Recent Ofsted reports have shown that educational standards in our schools are slipping; this is particularly evident in literacy standards, with one child in five failing to achieve the expected literacy level by the end of primary school.
Ofsted, the Office for Standards in Education, Children’s Services and Skills, reported that throughout the UK, standards in English education are low and there has been no marked improvement since 2008. But have standards really decreased all that much? Your grandparents might regale you with stories of how things were different in their youth, when every boy and girl could spell and form perfect sentences. But research shows that problems with literacy in the UK actually extend back as far as the 1800’s. In 1952, literacy standards were similar to today, with one examiner’s report stating that students showed “an absence of respect for written language.” In fact, even Shakespeare struggled with English, spelling his name differently throughout his life; if such a great figure in literary history struggled with spelling, what hope is there for the rest of us mere mortals?
Why the Concern?
Poor literacy skills have a knock-on effect on a pupil’s education, with literacy skills not only vital for everyday life but also for learning in all subjects. It’s been shown that those who struggle to read at age seven will continue to find it difficult to catch up throughout their school education. So why are we not prioritising the literacy of our young people? Don’t we want to create an intelligent nation, who breeze through spelling, grammar and punctuation issues as they write their university dissertations? In a sense, we have become lazy; with most students writing their reports on a PC, spelling and punctuation skills have gone out the window as most of us rely on spell check to correct our mistakes for us; we never learn. In 2011, almost half of those who achieved the lower end of Level 4 when finishing primary school attained lower than a grade C in their GCSE English.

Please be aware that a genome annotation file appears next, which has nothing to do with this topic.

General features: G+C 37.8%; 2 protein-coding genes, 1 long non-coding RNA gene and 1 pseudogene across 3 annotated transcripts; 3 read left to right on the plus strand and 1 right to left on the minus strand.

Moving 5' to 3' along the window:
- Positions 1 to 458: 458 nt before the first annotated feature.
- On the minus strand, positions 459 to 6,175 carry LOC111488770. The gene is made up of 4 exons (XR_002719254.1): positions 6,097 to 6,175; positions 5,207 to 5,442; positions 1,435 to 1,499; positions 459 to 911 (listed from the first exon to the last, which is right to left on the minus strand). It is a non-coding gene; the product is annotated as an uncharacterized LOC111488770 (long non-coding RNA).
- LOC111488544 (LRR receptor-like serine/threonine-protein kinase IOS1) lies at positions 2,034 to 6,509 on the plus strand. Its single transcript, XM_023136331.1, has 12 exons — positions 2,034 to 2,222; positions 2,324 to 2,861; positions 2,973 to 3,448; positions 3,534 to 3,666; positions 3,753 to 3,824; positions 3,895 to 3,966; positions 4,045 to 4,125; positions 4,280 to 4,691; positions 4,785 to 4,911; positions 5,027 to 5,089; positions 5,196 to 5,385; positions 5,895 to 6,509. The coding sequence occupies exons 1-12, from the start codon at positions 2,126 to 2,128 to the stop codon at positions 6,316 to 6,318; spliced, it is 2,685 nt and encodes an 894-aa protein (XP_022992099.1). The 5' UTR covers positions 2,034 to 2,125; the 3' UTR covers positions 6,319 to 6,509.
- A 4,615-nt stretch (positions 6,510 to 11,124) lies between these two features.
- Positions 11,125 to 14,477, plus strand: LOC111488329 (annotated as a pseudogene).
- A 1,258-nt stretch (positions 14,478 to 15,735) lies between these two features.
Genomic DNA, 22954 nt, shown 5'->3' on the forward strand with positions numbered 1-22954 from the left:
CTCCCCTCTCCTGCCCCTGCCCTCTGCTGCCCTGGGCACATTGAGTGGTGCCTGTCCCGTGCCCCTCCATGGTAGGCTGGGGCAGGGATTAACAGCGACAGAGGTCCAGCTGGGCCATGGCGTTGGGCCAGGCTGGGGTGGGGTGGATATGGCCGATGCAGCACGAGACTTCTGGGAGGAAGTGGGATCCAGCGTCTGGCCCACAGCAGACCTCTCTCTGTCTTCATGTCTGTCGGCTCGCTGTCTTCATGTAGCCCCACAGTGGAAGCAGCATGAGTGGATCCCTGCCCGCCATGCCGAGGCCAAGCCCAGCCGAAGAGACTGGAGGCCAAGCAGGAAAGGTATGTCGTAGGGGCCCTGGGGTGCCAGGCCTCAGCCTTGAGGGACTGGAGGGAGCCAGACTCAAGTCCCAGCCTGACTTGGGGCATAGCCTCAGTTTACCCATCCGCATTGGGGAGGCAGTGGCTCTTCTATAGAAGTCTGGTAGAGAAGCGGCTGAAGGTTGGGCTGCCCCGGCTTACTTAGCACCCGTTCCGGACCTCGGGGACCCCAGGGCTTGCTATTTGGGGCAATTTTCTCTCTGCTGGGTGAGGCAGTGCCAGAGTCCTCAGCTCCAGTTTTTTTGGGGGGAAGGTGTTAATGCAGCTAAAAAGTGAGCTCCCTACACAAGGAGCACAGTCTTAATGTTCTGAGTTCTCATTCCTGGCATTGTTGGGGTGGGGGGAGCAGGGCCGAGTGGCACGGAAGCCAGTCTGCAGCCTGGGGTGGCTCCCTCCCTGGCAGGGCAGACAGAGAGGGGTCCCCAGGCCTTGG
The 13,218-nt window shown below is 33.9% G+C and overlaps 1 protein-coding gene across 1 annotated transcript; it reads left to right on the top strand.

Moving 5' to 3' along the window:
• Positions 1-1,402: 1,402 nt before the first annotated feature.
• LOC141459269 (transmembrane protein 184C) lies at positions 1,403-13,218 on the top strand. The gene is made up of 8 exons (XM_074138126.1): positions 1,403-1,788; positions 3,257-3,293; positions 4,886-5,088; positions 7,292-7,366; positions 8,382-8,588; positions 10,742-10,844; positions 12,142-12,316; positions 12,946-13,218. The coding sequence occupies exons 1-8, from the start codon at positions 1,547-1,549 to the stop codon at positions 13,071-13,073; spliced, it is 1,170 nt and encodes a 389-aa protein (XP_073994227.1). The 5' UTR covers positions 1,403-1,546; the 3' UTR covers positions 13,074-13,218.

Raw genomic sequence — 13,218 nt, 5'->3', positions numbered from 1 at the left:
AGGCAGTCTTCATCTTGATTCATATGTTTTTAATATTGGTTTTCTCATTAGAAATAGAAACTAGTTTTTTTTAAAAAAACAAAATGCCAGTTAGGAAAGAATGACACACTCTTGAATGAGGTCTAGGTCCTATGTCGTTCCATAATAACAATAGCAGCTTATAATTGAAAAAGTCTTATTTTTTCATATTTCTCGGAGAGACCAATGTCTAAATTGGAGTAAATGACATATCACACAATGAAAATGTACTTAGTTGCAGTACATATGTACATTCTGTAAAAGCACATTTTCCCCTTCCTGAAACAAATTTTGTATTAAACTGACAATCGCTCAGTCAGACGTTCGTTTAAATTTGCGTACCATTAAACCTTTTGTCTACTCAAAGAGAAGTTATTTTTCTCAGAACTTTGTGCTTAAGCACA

How Can We Change Things?
We need to uphold high standards of literacy in our schools; amongst our pupils may be those who wish to go on and become journalists, or provide Writing Services, such as copywriters, features writers and editors and even budding authors. It’s vital that we take steps now to protect the future of literacy standards in UK society. Strong leadership in schools, with staff who really care about and are dedicated to promoting high standards of literacy for all pupils is a starting point to turning things around. With other countries across the world now outperforming the UK in their standards of literary education, the time is ripe to make amends for the poor standards we’ve been accepting from our pupils! A study by the Basic Skills Agency in 1996, of 16-24 year olds, found that one in seven people could not spell the word ‘writing’ and over half struggled to spell words such as ‘apologise’. The UK government plans to take ten steps to raise standards; one of which will include reviewing Level 4 to see if it’s a high enough target to provide a launch-pad for successful secondary education. Many think that we need to go back to basics by tempting our children away from the iPad and PS3 and instilling a ‘love of reading’, encouraging them to spend their free time reading books rather than playing with new technology. Whilst this is a great way to improve literacy, we also need to raise standards in our schools, particularly when it comes to spelling and handwriting. Ofsted’s recent report ‘Moving English Forward’ will implement unannounced inspections in schools which will monitor phonetics training to assist with spelling and literacy issues.
What does this mean for the writers of tomorrow? Standards in Writing Services will slip if we don’t address the literacy issues our young people are facing. Over-reliance on new technology will see spelling, grammar and general literacy levels fall even further, and students will struggle with the rest of their education including gaining a university degree. We need to act, now!
Ian Arnison-Phillips is a freelance writer who has concerns about where the future writing talent is going to come from. However, he still believes that Writing Services will remain unaffected as you will get great content, as long as you do your research.
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